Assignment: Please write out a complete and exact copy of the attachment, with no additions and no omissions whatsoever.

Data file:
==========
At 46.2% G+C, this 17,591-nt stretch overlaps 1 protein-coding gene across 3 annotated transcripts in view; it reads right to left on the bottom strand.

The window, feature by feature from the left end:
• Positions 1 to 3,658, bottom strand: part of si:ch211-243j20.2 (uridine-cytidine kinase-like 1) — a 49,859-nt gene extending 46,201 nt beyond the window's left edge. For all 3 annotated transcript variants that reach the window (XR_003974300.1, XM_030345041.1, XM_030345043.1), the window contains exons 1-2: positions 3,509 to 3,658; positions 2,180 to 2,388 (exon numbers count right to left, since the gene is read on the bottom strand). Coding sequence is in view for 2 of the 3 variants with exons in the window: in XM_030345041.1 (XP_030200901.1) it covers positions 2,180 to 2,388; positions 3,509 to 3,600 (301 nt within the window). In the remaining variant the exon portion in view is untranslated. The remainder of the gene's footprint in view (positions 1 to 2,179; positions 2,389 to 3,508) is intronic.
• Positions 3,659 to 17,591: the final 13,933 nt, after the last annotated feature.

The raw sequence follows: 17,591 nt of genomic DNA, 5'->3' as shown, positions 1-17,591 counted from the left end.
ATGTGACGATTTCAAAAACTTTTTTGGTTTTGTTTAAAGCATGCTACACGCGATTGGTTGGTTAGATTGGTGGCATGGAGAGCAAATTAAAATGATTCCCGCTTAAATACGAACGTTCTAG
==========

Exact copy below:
At 46.2% G+C, this 17,591-nt stretch overlaps 1 protein-coding gene across 3 annotated transcripts in view; it reads right to left on the bottom strand.

The window, feature by feature from the left end:
• Positions 1 to 3,658, bottom strand: part of si:ch211-243j20.2 (uridine-cytidine kinase-like 1) — a 49,859-nt gene extending 46,201 nt beyond the window's left edge. For all 3 annotated transcript variants that reach the window (XR_003974300.1, XM_030345041.1, XM_030345043.1), the window contains exons 1-2: positions 3,509 to 3,658; positions 2,180 to 2,388 (exon numbers count right to left, since the gene is read on the bottom strand). Coding sequence is in view for 2 of the 3 variants with exons in the window: in XM_030345041.1 (XP_030200901.1) it covers positions 2,180 to 2,388; positions 3,509 to 3,600 (301 nt within the window). In the remaining variant the exon portion in view is untranslated. The remainder of the gene's footprint in view (positions 1 to 2,179; positions 2,389 to 3,508) is intronic.
• Positions 3,659 to 17,591: the final 13,933 nt, after the last annotated feature.

The raw sequence follows: 17,591 nt of genomic DNA, 5'->3' as shown, positions 1-17,591 counted from the left end.
ATGTGACGATTTCAAAAACTTTTTTGGTTTTGTTTAAAGCATGCTACACGCGATTGGTTGGTTAGATTGGTGGCATGGAGAGCAAATTAAAATGATTCCCGCTTAAATACGAACGTTCTAG